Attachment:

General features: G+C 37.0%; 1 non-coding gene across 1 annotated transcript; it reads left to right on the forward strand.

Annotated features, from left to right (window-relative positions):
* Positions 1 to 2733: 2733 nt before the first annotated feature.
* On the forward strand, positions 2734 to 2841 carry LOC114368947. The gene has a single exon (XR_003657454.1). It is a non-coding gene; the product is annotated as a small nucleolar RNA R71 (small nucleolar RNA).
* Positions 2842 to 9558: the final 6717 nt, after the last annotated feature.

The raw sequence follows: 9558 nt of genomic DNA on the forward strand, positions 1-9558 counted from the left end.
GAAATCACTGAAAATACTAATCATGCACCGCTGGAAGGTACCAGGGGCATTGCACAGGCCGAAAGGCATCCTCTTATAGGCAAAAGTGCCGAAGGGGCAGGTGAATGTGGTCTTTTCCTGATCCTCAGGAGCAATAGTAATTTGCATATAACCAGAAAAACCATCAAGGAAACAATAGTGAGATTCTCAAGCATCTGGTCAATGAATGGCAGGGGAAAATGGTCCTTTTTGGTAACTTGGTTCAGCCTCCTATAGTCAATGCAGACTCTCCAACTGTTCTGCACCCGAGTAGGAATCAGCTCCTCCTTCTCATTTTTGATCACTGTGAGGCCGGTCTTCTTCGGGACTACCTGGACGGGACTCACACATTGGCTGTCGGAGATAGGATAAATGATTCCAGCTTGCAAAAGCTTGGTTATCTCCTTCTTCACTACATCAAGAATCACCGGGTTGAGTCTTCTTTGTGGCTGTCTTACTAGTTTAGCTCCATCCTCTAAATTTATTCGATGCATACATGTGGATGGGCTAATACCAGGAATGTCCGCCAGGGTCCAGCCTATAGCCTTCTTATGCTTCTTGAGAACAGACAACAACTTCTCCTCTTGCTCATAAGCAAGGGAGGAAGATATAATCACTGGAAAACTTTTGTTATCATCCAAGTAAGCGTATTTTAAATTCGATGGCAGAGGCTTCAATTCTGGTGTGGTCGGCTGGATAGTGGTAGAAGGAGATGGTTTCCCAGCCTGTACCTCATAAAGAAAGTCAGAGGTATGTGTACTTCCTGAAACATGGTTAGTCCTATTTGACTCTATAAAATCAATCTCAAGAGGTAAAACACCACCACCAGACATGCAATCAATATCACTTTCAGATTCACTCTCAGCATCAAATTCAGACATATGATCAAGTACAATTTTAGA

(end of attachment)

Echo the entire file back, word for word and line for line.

General features: G+C 37.0%; 1 non-coding gene across 1 annotated transcript; it reads left to right on the forward strand.

Annotated features, from left to right (window-relative positions):
* Positions 1 to 2733: 2733 nt before the first annotated feature.
* On the forward strand, positions 2734 to 2841 carry LOC114368947. The gene has a single exon (XR_003657454.1). It is a non-coding gene; the product is annotated as a small nucleolar RNA R71 (small nucleolar RNA).
* Positions 2842 to 9558: the final 6717 nt, after the last annotated feature.

The raw sequence follows: 9558 nt of genomic DNA on the forward strand, positions 1-9558 counted from the left end.
GAAATCACTGAAAATACTAATCATGCACCGCTGGAAGGTACCAGGGGCATTGCACAGGCCGAAAGGCATCCTCTTATAGGCAAAAGTGCCGAAGGGGCAGGTGAATGTGGTCTTTTCCTGATCCTCAGGAGCAATAGTAATTTGCATATAACCAGAAAAACCATCAAGGAAACAATAGTGAGATTCTCAAGCATCTGGTCAATGAATGGCAGGGGAAAATGGTCCTTTTTGGTAACTTGGTTCAGCCTCCTATAGTCAATGCAGACTCTCCAACTGTTCTGCACCCGAGTAGGAATCAGCTCCTCCTTCTCATTTTTGATCACTGTGAGGCCGGTCTTCTTCGGGACTACCTGGACGGGACTCACACATTGGCTGTCGGAGATAGGATAAATGATTCCAGCTTGCAAAAGCTTGGTTATCTCCTTCTTCACTACATCAAGAATCACCGGGTTGAGTCTTCTTTGTGGCTGTCTTACTAGTTTAGCTCCATCCTCTAAATTTATTCGATGCATACATGTGGATGGGCTAATACCAGGAATGTCCGCCAGGGTCCAGCCTATAGCCTTCTTATGCTTCTTGAGAACAGACAACAACTTCTCCTCTTGCTCATAAGCAAGGGAGGAAGATATAATCACTGGAAAACTTTTGTTATCATCCAAGTAAGCGTATTTTAAATTCGATGGCAGAGGCTTCAATTCTGGTGTGGTCGGCTGGATAGTGGTAGAAGGAGATGGTTTCCCAGCCTGTACCTCATAAAGAAAGTCAGAGGTATGTGTACTTCCTGAAACATGGTTAGTCCTATTTGACTCTATAAAATCAATCTCAAGAGGTAAAACACCACCACCAGACATGCAATCAATATCACTTTCAGATTCACTCTCAGCATCAAATTCAGACATATGATCAAGTACAATTTTAGA